Todd Gitlin: 'There was always a constructive ambiguity about Obama'

Todd Gitlin discusses Obama's legacy, Donald Trump, and the future of Bernie Sanders’ movement.

Todd Gitlin
Todd Gitlin Benjamin Ramm
28 June 2016

What happens to a dream deferred?
                                                            (Langston Hughes)

Todd Gitlin is one the most astute analysts of progressive politics in America. He is the author of a dozen books exploring the rise and fall of radical movements, including the New Left and Occupy. His writing is rooted in a lifetime of activism: between 1963-64, Gitlin was president of the Students for a Democratic Society, and he helped organise the first nationwide march against the Vietnam war. He has written at length on the role of the mass media, and is professor of journalism and sociology at Columbia University in New York City.

Our discussion focused on the relationship between ideology and electability, and a perennial question for the left: how does grassroots ‘outsider energy’ engage with ‘insider politics’? In other words, what price are progressives willing to pay for power? Gitlin is illuminating on how movements evolve and morph, and how dreams deferred are revived in different guises. This issue is now particularly pertinent for the supporters of Bernie Sanders, and for the activists of Syriza in Greece and Podemos in Spain.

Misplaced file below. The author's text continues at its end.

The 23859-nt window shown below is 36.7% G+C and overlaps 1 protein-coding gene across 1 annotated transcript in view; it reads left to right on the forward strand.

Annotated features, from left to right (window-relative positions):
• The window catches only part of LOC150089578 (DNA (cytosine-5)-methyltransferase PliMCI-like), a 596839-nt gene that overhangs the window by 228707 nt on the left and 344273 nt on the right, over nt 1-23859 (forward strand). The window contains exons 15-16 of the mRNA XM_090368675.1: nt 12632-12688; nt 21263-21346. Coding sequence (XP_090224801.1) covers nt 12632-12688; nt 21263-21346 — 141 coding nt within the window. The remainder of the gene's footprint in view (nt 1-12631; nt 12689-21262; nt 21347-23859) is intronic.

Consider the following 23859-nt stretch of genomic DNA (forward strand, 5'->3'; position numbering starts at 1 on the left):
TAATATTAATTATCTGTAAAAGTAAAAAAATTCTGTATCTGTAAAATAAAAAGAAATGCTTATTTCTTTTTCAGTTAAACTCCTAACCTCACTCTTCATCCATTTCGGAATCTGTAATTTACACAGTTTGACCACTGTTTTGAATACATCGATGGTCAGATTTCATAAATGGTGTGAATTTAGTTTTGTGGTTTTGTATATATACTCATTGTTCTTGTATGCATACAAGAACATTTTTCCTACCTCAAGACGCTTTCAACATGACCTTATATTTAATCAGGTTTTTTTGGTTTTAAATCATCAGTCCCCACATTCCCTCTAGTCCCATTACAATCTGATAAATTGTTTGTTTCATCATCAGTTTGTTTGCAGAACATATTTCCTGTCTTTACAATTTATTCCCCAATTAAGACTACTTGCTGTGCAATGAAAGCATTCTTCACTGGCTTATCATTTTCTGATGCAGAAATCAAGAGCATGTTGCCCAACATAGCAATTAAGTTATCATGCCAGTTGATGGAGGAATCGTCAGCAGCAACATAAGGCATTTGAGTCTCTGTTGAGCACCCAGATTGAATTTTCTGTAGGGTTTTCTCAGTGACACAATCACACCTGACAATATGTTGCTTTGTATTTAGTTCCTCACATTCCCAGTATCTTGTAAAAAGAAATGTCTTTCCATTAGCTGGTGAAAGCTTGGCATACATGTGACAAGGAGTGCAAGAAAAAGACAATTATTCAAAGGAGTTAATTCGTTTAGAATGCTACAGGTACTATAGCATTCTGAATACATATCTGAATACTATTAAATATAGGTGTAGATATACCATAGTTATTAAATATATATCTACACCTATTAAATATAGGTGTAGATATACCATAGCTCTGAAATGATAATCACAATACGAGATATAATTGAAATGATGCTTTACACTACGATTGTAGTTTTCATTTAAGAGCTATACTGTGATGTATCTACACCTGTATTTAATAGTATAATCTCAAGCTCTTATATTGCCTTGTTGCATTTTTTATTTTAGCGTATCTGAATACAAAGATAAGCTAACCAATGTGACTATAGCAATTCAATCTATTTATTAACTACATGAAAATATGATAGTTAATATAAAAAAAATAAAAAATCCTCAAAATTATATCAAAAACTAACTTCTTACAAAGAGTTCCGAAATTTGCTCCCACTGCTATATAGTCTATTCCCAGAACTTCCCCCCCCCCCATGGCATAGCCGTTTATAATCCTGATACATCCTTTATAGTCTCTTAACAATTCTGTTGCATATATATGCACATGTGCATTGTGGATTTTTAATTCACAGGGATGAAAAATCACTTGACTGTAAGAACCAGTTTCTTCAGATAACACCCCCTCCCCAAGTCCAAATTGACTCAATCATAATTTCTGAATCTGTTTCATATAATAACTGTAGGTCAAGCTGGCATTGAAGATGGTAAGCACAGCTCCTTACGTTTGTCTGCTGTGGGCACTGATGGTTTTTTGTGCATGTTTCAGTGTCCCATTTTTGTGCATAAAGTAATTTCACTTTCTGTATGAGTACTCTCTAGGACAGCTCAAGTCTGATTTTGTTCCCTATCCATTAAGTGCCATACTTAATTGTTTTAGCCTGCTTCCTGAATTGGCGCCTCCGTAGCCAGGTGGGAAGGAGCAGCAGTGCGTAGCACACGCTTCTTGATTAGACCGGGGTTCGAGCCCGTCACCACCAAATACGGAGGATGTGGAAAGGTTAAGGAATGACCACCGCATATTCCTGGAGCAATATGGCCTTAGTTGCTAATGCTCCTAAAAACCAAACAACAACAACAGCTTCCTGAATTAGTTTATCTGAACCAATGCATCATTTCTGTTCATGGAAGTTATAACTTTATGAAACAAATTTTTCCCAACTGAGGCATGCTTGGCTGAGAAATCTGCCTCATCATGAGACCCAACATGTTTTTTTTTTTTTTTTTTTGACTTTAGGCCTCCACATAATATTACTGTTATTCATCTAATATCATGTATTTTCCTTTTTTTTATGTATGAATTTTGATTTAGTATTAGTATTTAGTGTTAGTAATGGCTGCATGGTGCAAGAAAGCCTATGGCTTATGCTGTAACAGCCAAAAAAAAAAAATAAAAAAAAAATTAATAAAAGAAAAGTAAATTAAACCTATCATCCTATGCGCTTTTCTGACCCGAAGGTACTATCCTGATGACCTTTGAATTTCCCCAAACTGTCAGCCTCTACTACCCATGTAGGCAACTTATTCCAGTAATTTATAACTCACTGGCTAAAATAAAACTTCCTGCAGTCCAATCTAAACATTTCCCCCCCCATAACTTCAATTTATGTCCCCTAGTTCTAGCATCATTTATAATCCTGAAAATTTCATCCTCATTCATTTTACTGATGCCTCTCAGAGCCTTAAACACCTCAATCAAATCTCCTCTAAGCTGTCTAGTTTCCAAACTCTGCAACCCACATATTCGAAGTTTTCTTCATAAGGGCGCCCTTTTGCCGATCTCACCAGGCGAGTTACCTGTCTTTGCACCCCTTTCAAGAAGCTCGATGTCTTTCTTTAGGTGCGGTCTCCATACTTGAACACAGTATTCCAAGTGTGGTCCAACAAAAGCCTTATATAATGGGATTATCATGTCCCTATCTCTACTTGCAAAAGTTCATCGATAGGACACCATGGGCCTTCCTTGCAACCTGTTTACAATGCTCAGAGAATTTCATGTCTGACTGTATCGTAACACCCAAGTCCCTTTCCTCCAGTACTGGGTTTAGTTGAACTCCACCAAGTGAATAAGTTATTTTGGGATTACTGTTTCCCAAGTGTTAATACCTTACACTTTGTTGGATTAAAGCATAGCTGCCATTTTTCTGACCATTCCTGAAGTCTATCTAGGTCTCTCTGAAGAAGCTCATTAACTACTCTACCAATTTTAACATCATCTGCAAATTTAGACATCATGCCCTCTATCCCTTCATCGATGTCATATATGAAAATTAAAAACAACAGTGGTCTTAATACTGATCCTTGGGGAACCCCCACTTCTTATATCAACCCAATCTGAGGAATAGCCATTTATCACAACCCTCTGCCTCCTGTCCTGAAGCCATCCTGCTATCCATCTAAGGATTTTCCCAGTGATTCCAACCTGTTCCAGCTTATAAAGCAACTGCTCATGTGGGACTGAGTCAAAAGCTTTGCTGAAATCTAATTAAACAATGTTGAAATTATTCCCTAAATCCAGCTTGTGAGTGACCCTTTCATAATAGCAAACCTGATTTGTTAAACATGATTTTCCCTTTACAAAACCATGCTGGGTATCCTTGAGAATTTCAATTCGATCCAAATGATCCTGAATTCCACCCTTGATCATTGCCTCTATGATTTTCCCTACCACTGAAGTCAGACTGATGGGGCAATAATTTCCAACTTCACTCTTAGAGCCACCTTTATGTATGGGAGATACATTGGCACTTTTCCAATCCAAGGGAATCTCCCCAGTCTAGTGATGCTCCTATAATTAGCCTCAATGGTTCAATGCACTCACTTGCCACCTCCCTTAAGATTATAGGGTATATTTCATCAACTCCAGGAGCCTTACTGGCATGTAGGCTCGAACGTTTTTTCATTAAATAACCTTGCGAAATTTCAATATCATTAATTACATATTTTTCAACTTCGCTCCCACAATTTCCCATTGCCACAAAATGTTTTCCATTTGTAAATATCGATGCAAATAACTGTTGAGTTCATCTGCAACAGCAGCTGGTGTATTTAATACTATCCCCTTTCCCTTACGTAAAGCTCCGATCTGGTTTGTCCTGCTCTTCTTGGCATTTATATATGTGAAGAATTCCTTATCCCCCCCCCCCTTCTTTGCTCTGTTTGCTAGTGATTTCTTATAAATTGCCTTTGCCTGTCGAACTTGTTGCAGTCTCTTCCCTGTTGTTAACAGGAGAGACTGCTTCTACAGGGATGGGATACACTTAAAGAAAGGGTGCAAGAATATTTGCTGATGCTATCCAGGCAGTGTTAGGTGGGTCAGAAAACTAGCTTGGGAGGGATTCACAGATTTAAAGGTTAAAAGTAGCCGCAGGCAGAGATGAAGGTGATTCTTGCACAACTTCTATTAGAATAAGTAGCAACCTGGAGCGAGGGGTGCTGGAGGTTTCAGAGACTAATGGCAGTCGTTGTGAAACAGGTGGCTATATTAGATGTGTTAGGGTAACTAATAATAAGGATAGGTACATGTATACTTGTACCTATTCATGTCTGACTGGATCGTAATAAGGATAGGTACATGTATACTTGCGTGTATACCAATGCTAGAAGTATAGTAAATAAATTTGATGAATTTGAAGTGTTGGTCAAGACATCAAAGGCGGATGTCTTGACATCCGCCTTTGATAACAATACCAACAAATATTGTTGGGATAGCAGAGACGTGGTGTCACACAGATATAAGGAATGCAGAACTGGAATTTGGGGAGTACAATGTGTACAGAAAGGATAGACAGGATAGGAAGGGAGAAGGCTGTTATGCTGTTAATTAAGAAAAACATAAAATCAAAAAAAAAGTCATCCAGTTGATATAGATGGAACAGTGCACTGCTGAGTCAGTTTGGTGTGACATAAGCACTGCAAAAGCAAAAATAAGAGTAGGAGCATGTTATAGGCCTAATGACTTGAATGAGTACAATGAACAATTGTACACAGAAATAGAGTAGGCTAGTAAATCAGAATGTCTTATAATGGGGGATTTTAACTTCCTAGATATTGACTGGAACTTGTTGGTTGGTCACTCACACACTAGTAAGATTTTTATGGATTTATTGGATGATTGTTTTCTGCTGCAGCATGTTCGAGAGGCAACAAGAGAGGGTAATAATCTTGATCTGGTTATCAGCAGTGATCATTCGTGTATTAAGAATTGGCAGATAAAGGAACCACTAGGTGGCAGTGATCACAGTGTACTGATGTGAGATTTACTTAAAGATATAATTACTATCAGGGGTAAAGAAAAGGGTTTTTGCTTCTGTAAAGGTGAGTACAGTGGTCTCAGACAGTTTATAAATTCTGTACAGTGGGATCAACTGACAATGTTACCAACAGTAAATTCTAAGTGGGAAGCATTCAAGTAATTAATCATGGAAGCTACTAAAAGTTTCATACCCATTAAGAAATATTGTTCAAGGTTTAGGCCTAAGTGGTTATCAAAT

Gitlin is also insightful on Black Lives Matter, on the Republican Party’s nativist populism, and on Obama’s legacy. Speaking of how Obama’s own grassroots movement dissipated, he identifies the decision “not to be a transformational president but rather a transactional president. There was always a constructive ambiguity about Obama, partly in the minds of supporters, who fancied that he would be the incarnation of the mobilisation; but it was partly in his own nature, too”.

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Emily Bell Leonard Tow Professor of Journalism and director, Tow Center for Digital Journalism, Columbia Journalism School

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